Appellate Counsellor Tips

Depublication In The California Supreme Court

It has happened to all California attorneys. While doing research somewhere other than the official reports, you find the perfect case. It is on all fours with your case, and holds exactly the right way. But then you look at that little footnote in the California Reporter, or check Shepard's. Your perfect case has been DEPUBLISHED. What happened?

The California Rules of Court provide some very broad guidelines for what decisions are "publishable." Rule 976(b) says that an opinion should not be published unless it "(1) establishes a new rule of law, applies an existing rule to a set of facts significantly different from those stated in published opinions, or modifies, or criticizes with reasons given, an existing rule; (2) resolves or creates an apparent conflict in the law; (3) involves a legal issue of continuing public interest; or (4) makes a significant contribution to legal literature by reviewing either the development of a common law rule or the legislative or judicial history of a provision of a constitution, statute, or other written law."

However, the California Supreme Court is the final arbiter of what appears in the Official Reports of California court of appeal decisions. Cal. Const., article VI, 14. The Court seldom, if ever, depublishes a court of appeal decision for failure to satisfy those standards. Commentators and members of the court have explained that the Supreme Court uses depublication to remove erroneous statements of the law from the Official Reports. See Joseph R. Grodin, "The Depublication Practice of the California Supreme Court," 72 Cal. L. Rev. 514 (1984); Chief Justice Rose Elizabeth Bird, Remarks to the State Bar Convention (Sept. 10, 1978); Gerald F. Uelmen, "Waiting for Thunderclaps," California Lawyer, at 29 (June 1993); J. Clarke Kelso, "Special Report on California Appellate Justice: A Report on the California Appellate System," 45 Hast. L.J. 433 (1994); Julie Hayward Biggs, "Note, Decertification of Appellate Opinions: The Need for Articulated Judicial Reasoning and Certain Precedent in California Law," 50 S. Cal. L. Rev. 1181 (1977).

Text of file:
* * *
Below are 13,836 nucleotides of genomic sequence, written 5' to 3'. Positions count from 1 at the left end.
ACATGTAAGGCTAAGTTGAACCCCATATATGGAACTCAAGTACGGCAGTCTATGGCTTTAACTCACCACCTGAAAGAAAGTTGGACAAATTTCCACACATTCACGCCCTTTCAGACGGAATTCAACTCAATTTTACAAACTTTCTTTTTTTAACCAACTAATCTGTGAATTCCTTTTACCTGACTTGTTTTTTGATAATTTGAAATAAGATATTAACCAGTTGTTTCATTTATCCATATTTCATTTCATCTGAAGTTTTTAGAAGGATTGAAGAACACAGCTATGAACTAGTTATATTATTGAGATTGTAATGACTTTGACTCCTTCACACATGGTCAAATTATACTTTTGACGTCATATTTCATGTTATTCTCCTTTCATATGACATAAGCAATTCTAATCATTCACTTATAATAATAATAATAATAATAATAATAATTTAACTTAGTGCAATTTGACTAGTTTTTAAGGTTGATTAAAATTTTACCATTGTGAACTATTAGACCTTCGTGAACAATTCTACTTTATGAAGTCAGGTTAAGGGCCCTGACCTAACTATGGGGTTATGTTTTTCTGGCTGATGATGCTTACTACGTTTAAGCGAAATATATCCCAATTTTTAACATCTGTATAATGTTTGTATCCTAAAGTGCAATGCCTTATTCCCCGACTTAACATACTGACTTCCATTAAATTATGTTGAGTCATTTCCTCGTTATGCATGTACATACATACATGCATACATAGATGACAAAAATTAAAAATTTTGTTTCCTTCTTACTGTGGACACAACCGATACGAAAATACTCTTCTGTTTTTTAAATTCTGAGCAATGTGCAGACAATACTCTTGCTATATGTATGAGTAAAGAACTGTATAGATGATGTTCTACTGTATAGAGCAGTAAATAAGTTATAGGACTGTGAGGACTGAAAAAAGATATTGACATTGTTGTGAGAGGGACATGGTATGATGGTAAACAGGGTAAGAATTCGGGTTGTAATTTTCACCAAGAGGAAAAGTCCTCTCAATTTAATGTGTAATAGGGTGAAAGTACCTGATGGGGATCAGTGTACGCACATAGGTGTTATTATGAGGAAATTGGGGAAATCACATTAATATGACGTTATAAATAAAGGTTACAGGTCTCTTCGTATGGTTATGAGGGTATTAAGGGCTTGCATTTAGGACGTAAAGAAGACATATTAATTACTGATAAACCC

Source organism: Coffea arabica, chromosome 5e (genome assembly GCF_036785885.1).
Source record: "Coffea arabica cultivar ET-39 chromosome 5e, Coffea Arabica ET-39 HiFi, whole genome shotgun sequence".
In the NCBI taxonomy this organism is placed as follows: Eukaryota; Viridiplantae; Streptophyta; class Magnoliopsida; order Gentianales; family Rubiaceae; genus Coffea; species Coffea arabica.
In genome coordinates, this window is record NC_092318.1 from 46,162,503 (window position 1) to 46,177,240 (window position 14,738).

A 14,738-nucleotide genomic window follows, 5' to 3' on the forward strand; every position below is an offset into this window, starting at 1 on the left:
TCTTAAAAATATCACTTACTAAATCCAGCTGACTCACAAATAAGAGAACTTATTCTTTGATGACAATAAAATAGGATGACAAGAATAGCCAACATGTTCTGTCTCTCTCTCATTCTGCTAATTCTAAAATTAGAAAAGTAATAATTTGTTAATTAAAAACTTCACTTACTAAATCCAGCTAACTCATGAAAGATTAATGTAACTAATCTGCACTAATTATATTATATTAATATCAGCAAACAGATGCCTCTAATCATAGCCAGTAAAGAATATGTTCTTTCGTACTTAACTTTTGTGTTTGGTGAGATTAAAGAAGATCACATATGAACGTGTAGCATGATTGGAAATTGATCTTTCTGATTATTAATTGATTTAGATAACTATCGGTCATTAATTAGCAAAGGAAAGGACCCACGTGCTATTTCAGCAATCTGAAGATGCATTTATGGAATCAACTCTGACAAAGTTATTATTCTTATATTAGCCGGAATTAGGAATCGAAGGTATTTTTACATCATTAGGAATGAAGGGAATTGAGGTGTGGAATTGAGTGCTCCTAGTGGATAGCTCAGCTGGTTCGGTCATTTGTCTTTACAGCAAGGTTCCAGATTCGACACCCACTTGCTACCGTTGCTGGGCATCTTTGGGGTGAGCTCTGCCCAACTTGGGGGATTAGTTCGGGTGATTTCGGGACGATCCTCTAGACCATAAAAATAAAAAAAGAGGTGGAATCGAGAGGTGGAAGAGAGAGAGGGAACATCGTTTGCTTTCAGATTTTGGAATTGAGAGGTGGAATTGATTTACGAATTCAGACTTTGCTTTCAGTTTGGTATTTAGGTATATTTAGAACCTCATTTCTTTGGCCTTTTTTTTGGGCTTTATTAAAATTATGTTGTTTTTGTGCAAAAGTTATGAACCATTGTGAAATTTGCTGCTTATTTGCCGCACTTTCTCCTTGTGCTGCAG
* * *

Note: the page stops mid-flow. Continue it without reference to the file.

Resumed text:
Critics of the practice complain that it does not give litigants a fair opportunity to affect the depublication decision, that it is unfairly secretive, and that it creates uncertainty in the law because the Court gives no reasons for its actions. Supporters point out that depublication gives the Court a much-needed middle road between time-consuming full review of a lower court decision, and allowing an erroneous statement of the law to remain on the books. Some members of the Court have advocated authorization for summary dispositions that would provide a short statement of the reasons for the decision. However, that would apparently require a constitutional amendment. The necessary support for such a change has not developed.

The heyday of depublication appears to have passed. The Supreme Court hit the high water mark in fiscal year 1988-89 with 141 depublication orders. Over the last four fiscal years for which statistics are available the numbers have been 29 (2000-01), 23 (2001-02), 17 (2002-03), and 21 (2003-04).